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English Grammar 201

 English Language Verb Tenses, Verbals and Conditionals

English Language Verb Tenses


Simple Present

(describes an action that is happening usually or regularly)
examples: I write books. She writes a letter every day. I study English everyday.

Present Continuous [am / is / are] + [verb + ing]

(describes an action that is happening now and may continue)
examples: I am writing a book. She is writing a letter. We are studying English now.

Present Perfect [has /have] + [past participle]

(describes a completed action or an action that began in the past and continued until the present)
examples: I have written a book. She has written a letter. I have studied English in several Canadian cities.

Present Perfect Continuous [has/have] + [been] + [verb + ing]

(describes an ongoing action that began in the past)
examples: I have been writing books. She has been writing letters for 2 hours. I have been studying English for two years.


Simple Past [verb + ed]

(describes an action that occurred in the past)
examples: I wrote a book. She wrote a letter. I studied English in Canada.

Past Continuous [was /were] + [verb + ing]

(describes a continuing action that began in the past)
examples: I was writing a book. She was writing a letter. I was studying English when you called this morning.

Past Perfect [had] + [past participle]

(describes an action that was completed before some point in the past)
examples: I had read the book before seeing the movie. She had written the letter by the time he called. I had studied English before I moved to Canada.

Past Perfect Continuous [had been] + [verb + ing]

(describes an action that was completed over a period of time before some point in the past)
examples: I had been writing my book for months before my vacation. She had been writing letters for 2 hours before he called. I had been studying English for two years before I moved to Canada.


Simple Future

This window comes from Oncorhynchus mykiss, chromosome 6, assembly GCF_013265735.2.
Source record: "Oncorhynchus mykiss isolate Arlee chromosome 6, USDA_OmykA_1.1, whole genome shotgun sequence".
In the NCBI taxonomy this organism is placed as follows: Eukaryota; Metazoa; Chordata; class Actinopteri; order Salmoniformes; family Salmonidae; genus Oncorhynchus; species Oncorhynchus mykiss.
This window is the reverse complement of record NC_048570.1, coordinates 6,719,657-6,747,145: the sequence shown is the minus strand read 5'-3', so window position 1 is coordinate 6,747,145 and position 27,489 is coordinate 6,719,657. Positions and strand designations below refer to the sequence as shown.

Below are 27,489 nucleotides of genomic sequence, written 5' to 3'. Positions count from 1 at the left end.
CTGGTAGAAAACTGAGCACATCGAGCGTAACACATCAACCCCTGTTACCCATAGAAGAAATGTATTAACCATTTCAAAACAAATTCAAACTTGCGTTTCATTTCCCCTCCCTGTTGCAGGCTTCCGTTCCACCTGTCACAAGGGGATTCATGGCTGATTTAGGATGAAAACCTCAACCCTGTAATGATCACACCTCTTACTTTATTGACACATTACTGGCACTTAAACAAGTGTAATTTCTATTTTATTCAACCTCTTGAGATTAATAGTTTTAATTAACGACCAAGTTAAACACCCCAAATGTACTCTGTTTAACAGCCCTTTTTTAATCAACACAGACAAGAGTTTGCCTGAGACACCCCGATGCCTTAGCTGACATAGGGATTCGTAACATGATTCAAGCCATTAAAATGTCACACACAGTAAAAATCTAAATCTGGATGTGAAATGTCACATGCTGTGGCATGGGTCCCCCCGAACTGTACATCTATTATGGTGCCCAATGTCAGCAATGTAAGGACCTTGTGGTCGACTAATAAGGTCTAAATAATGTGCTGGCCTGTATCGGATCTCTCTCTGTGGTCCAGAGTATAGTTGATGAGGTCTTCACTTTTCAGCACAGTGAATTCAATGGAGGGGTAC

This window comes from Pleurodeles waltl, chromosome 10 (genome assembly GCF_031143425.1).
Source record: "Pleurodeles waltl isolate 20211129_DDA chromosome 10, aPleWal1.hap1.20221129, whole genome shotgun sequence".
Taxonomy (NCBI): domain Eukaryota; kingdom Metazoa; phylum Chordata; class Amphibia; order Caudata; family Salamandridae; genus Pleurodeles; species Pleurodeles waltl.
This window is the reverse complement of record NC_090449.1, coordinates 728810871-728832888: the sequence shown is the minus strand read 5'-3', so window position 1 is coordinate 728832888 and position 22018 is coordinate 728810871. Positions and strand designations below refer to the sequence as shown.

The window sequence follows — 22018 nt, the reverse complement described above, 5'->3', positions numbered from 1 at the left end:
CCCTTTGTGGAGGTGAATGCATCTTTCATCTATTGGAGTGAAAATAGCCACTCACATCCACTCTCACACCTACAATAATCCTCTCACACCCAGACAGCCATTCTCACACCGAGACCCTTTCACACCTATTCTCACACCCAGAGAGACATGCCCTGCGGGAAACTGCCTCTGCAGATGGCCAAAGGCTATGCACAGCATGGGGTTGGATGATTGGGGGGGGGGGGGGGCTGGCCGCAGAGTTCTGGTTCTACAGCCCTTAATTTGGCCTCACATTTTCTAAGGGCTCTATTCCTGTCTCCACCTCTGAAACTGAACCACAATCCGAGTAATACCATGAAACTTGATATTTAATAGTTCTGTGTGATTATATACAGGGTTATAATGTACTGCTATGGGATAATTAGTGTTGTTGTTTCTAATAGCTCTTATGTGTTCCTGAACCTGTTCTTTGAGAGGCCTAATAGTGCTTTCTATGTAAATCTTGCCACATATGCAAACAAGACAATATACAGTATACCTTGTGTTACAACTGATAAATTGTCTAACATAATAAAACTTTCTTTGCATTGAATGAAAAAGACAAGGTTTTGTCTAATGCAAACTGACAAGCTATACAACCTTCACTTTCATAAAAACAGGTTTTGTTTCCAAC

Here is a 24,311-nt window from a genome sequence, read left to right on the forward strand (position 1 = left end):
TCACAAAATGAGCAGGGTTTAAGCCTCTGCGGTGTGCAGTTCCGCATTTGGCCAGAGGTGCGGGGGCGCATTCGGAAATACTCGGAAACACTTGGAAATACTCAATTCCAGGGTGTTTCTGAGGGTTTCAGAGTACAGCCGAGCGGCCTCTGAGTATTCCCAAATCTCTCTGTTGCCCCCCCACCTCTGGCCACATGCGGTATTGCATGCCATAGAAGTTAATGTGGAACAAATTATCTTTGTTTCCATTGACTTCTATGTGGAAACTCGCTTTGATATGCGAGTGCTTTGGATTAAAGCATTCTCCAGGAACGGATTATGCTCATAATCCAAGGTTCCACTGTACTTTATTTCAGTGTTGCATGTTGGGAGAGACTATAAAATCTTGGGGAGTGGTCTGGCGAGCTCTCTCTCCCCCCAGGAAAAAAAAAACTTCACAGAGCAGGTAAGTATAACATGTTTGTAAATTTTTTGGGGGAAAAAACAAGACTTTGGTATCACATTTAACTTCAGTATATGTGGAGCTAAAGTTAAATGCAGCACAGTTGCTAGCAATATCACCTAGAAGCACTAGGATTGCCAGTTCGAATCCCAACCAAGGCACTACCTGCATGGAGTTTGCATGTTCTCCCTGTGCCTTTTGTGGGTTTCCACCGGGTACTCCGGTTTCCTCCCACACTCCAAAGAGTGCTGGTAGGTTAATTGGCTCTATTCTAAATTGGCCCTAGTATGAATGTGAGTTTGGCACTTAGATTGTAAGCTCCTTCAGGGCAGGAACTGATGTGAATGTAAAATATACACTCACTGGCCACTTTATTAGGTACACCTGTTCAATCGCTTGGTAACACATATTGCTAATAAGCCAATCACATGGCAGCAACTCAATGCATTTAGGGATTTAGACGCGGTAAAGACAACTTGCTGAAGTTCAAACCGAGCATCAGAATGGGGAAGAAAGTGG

1. [am/is/are] + [going to] + [verb]
2. [will] + [verb]
(describes an action that will begin and be completed in the future)
I am going to study English next year in Canada.
I will help you study English tomorrow.

Future Continuous

1. [will be] + [verb + ing]
2. [am /is /are] + [going to be] + [verb + ing]
(describes an action that will begin in the future and continue)
I will be studying English when you arrive today.
We are going to be studying English next year in Canada.

Future Perfect

1. [will have] + [past participle]
2. [am/is/are] + [going to have] + [past participle]
(describes an action that will be completed before some point in the future)
I will have studied all the verb tenses by the end of today.
We are going to have studied all the chapters by five o'clock.

Future Perfect Continuous

1. [will have been] + [verb + ing]
2. [am/is/are] + [going to have been] + [verb + ing]
(describes an action that will continue until some point in the future)
I will have been studying English for one hour by the time you arrive.
We are going to have been studying for three hours by supper time.

Introduction to English Language Verbals

Participle or verbal adjectives are words with a value of an adjective and a verb.

Gerunds or verbal nouns have the value of a noun and a verb. They usually end with the "ing" ending.

Infinitives act like gerunds . They have the value of a noun and a verb. Verb forms "to see, to study" are infinitives, can be a subject of a verb, object of a verb, or a subjective completion, take an object or have an adverbial modifier.

Modal Verbs are irregular verbs which behave very differently from normal verbs.
Here are some important differences:
1. Modal Verbs do not take "-s" in the third person.
2. You use "not" to make Modal Verbs negative, even in Simple Present and Simple Past.
3. Many Modal Verbs cannot be used in the past or future tenses.

Introduction to English Language Conditionals
Formats for Specific Purposes

A conditional format is used when the writer expresses an action or an idea that is dependent on a condition, on something that is only imagined in the present, in the past or the future.

Present Real Conditional
If I have money, I travel. (Sometimes I have money.)

Present Unreal Conditional
If I had money, I would travel. (I don't have money.)

Past Real Conditional
If I had money, I traveled. (Sometimes I had money.)

Past Unreal Conditional
If I had had money, I would have traveled . (I didn't have money.)

Future Real Conditional
If I have money, I will travel.

Future Unreal Conditional
If I have money, I am going to travel. (I don't know if I will have money or not.)
If I had money, I would travel. (I won't have money.)

Introduction to English Phrases & Clauses
Clause and Phrase Types, Explanations and Examples

Introduction to Phrases

Phrases are considered as the second level of classification as they tend to be larger than individual words, but are smaller than sentences. We refer to the central element in a phrase as the head of the phrase. If the head is a noun then the phrase is called a noun phrase.

There are nine generally accepted classifications for phrases. These classifications are generally based on the headword or construction of the phrase. The headword can usually stand alone as a one-word phrase. It is the only part that cannot be omitted from the phrase.

1. Noun phrases

Noun phrases may serve as subjects, direct objects, indirect objects, or objects of prepositions. Most noun phrases are constructed using determiners, adjectives and a head noun.